Buying New Construction in the DC Area

My first job in real estate was working for a land developer. After two years, I went to work for a national builder (D.R. Horton.) After that mess of a couple years I went to another builder. Even though they were, at the time, a top 10 builder, you haven’t heard of them because they are now out of business. Thanks 2008 Housing Bubble. When it comes to new construction, I know a few things. The tricks I learned from being on the inside of working for builders have served me well. I’ll share some of the top things with you so that you are prepared before you buy a new home. Everything we’re going to cover here applies to large national builders and smaller builders who may do 5 to 10 homes a year.

1) Beware Buying Without an Agent Experienced With New Home Sales

This is very important: If you have any intention of being represented by a real estate agent, don’t pop into the model just on a whim. Even if you’re driving by, resist the urge to go inside. Why? Because I said so, that’s why. (I’m a mom, I’m bossy, what did you expect?)

Here’s the deal – many buyers will go direct to the sales office. That’s fine – if you know what you’re doing. Other buyers will bring any agent with them which is okay but it may not really help. You really must have someone represent you who is familiar with how builders work. They don’t need to have worked for builders, but they need to know where to interject their input to help protect you, the buyer. Regardless of which route you choose, you must have the real estate agent with you at the first visit. There are no exceptions to this rule. Don’t think you can give them a fake name because they ask for your identification.

For those who think, “How hard can this be? If I go without an agent, they might give me that commission.” First, they won’t. We’re going to cover negotiation next, but they will not give that commission money to you as a buyer. And they don’t give it to the builder’s sales agent either – it goes back in their pocket. Second, they love when you come in without a knowledgeable agent because they can upsell you in services and upgrades – all of which we’re going to cover next.

2) Beware: No Negotiations

Builders have their own contracts. There is no form contract that we will be filling out together like we would if you bought a resale. These contracts are going to protect the builder and they are not going to protect you – at all. The price is the price, there is no negotiating that you can do on the price. If you don’t like the price, they will sell it to someone else.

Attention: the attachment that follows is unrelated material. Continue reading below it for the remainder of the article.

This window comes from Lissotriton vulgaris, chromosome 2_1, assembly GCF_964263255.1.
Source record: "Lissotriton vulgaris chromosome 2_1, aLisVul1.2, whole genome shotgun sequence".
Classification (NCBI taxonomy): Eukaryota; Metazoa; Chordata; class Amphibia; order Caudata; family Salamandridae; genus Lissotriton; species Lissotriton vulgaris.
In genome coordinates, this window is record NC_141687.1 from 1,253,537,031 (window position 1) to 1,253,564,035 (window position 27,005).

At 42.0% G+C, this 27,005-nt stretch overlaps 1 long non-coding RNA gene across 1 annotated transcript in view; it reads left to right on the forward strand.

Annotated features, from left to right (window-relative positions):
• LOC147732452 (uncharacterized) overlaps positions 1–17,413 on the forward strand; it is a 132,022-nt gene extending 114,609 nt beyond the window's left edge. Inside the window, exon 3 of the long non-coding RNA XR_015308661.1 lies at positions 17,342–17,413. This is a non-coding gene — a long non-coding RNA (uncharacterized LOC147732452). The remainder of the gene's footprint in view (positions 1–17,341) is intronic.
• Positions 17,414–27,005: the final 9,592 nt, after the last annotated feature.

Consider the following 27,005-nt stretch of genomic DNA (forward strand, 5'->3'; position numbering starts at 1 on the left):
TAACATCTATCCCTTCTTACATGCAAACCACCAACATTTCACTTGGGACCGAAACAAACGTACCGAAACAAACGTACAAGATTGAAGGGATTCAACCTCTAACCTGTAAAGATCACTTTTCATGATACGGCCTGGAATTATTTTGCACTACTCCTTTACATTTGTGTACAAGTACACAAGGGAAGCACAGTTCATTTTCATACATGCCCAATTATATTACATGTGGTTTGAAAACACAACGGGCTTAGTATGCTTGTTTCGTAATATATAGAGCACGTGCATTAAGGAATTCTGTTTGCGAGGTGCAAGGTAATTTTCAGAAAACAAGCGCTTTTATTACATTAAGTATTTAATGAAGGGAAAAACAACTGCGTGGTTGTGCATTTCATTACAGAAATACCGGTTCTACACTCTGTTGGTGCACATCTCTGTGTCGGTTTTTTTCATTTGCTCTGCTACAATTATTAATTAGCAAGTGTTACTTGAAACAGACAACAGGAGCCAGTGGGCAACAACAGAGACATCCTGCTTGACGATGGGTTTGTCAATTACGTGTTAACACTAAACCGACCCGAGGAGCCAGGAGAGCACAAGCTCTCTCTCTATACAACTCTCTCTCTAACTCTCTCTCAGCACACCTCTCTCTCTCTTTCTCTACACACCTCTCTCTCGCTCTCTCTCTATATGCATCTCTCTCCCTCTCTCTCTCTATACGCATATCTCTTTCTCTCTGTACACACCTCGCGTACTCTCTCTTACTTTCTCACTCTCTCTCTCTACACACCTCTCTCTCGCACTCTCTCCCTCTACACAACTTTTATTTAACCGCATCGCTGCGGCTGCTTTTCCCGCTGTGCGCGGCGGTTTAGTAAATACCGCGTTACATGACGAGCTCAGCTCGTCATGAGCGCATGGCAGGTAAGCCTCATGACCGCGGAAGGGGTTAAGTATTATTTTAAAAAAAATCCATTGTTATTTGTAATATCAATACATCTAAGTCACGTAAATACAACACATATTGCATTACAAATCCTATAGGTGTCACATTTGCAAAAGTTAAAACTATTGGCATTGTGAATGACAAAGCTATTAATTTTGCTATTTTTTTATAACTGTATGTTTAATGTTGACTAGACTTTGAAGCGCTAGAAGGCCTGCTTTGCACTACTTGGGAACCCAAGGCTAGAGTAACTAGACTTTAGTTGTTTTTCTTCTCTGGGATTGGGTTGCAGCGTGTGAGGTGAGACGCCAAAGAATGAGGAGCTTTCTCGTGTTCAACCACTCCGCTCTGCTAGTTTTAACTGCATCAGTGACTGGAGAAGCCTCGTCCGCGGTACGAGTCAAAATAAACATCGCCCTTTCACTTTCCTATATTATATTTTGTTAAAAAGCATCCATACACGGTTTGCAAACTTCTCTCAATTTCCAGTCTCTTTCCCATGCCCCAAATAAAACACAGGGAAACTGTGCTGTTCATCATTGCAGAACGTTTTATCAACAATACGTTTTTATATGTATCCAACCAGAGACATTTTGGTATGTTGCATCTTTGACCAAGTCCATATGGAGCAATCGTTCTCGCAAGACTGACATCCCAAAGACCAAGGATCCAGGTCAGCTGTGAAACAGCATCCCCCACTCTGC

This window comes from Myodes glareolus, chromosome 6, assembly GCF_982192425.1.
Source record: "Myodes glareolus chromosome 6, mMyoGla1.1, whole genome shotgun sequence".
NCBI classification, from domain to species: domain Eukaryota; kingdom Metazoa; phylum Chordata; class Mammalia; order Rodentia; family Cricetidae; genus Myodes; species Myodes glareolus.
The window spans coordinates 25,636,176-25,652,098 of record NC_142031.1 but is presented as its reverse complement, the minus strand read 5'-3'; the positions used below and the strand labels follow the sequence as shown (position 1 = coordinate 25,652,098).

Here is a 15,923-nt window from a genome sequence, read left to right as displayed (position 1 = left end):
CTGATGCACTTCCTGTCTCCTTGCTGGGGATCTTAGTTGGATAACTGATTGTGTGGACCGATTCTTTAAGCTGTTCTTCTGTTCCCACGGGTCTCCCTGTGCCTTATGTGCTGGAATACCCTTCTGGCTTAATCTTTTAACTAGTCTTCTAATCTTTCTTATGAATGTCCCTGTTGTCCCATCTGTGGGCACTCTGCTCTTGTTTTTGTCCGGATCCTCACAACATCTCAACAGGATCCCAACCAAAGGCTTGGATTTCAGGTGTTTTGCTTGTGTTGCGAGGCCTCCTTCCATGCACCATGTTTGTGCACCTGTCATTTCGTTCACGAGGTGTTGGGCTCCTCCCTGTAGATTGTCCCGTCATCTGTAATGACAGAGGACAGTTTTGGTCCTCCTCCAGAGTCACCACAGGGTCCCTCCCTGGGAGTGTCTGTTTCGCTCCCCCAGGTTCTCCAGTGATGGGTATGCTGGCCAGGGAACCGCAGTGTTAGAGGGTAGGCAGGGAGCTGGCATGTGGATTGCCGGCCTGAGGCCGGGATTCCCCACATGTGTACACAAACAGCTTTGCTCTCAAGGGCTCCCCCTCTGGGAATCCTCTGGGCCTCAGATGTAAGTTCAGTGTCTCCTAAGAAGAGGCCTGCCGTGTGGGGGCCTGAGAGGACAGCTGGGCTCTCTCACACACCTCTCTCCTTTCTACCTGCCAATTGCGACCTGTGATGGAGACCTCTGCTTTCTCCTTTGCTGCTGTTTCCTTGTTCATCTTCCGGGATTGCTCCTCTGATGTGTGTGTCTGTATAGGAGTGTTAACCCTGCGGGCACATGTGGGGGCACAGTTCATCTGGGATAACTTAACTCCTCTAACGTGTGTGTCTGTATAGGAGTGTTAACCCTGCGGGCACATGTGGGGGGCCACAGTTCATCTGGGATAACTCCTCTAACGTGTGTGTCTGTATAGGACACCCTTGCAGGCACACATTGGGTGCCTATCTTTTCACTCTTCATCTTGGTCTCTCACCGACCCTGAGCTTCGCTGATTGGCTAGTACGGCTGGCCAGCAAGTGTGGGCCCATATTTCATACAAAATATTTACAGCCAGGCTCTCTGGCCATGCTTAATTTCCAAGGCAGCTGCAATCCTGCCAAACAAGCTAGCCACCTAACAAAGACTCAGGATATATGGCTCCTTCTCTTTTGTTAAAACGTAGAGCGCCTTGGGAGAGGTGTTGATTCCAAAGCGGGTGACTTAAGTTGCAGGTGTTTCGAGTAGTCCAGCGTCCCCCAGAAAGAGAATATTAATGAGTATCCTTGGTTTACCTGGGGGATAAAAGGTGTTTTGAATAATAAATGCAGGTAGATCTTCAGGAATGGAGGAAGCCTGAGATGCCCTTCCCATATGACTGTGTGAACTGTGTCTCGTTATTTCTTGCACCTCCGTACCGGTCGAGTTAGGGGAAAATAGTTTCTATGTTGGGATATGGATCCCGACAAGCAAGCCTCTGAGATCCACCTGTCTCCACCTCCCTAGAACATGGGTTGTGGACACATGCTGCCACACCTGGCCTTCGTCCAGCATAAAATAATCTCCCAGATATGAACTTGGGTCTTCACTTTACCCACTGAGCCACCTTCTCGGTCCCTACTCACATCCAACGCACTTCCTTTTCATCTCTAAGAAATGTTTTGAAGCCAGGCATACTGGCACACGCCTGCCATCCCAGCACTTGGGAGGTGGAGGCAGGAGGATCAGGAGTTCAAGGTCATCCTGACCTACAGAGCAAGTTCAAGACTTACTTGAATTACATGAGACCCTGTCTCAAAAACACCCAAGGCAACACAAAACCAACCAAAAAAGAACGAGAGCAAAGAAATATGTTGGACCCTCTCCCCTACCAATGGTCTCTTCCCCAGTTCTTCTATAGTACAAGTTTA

The more you understand their rationale for why they don’t negotiate the better prepared you will be. There are several reasons. First, prices are the lowest when a community first opens for sale. This is a way to “train the market” and thus, train customers they should buy-in early. The truth is, there is a method to all this madness.

Builders release the less desirable lots first, while the waiting list is long, and the buzz is high. When you first visit the community, the sales rep will tell you that the future lot releases will come with higher prices. Buyers panic and decide to lock up a home now, while prices are lowest. What buyers don’t know is the reason the prices only go up is because the builder is selling the least desirable lots first while demand is high. Those future lots would naturally come with a “premium.” You can see how they engineer this initial demand, and claim that strong sales justified higher prices. The reality is, behind the scenes, they are releasing additional lots at higher prices because they were deemed to be more desirable anyway. And to satisfy their lender, they need a mad rush of initial sales to ensure the payback on their loans will be timely.